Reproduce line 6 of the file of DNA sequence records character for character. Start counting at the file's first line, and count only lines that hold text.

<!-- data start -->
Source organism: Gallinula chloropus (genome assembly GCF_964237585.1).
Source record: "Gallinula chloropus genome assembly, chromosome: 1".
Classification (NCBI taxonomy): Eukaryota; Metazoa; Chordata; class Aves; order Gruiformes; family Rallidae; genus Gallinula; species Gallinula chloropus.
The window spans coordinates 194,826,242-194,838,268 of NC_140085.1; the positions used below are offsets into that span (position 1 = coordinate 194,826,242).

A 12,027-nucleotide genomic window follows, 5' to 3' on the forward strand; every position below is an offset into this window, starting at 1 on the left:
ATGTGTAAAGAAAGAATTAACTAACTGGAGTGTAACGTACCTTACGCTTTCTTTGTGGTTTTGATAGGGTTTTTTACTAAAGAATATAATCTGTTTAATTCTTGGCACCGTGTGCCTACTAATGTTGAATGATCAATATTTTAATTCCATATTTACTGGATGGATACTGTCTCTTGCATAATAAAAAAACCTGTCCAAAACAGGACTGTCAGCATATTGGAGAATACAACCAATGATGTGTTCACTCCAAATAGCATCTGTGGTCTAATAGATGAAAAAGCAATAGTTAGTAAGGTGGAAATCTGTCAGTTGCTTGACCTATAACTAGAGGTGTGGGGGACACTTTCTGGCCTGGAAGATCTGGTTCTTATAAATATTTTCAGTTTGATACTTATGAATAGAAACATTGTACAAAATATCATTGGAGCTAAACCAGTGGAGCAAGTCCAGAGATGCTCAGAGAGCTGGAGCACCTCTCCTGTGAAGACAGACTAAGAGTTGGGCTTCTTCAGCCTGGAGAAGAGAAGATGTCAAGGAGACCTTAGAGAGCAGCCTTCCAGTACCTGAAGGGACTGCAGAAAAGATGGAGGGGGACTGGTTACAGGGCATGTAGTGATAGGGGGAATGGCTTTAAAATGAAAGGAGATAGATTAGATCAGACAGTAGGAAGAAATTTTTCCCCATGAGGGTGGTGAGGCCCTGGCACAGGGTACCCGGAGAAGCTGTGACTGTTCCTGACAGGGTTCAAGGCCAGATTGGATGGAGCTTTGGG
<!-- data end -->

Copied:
ATGTGTAAAGAAAGAATTAACTAACTGGAGTGTAACGTACCTTACGCTTTCTTTGTGGTTTTGATAGGGTTTTTTACTAAAGAATATAATCTGTTTAATTCTTGGCACCGTGTGCCTACTAATGTTGAATGATCAATATTTTAATTCCATATTTACTGGATGGATACTGTCTCTTGCATAATAAAAAAACCTGTCCAAAACAGGACTGTCAGCATATTGGAGAATACAACCAATGATGTGTTCACTCCAAATAGCATCTGTGGTCTAATAGATGAAAAAGCAATAGTTAGTAAGGTGGAAATCTGTCAGTTGCTTGACCTATAACTAGAGGTGTGGGGGACACTTTCTGGCCTGGAAGATCTGGTTCTTATAAATATTTTCAGTTTGATACTTATGAATAGAAACATTGTACAAAATATCATTGGAGCTAAACCAGTGGAGCAAGTCCAGAGATGCTCAGAGAGCTGGAGCACCTCTCCTGTGAAGACAGACTAAGAGTTGGGCTTCTTCAGCCTGGAGAAGAGAAGATGTCAAGGAGACCTTAGAGAGCAGCCTTCCAGTACCTGAAGGGACTGCAGAAAAGATGGAGGGGGACTGGTTACAGGGCATGTAGTGATAGGGGGAATGGCTTTAAAATGAAAGGAGATAGATTAGATCAGACAGTAGGAAGAAATTTTTCCCCATGAGGGTGGTGAGGCCCTGGCACAGGGTACCCGGAGAAGCTGTGACTGTTCCTGACAGGGTTCAAGGCCAGATTGGATGGAGCTTTGGG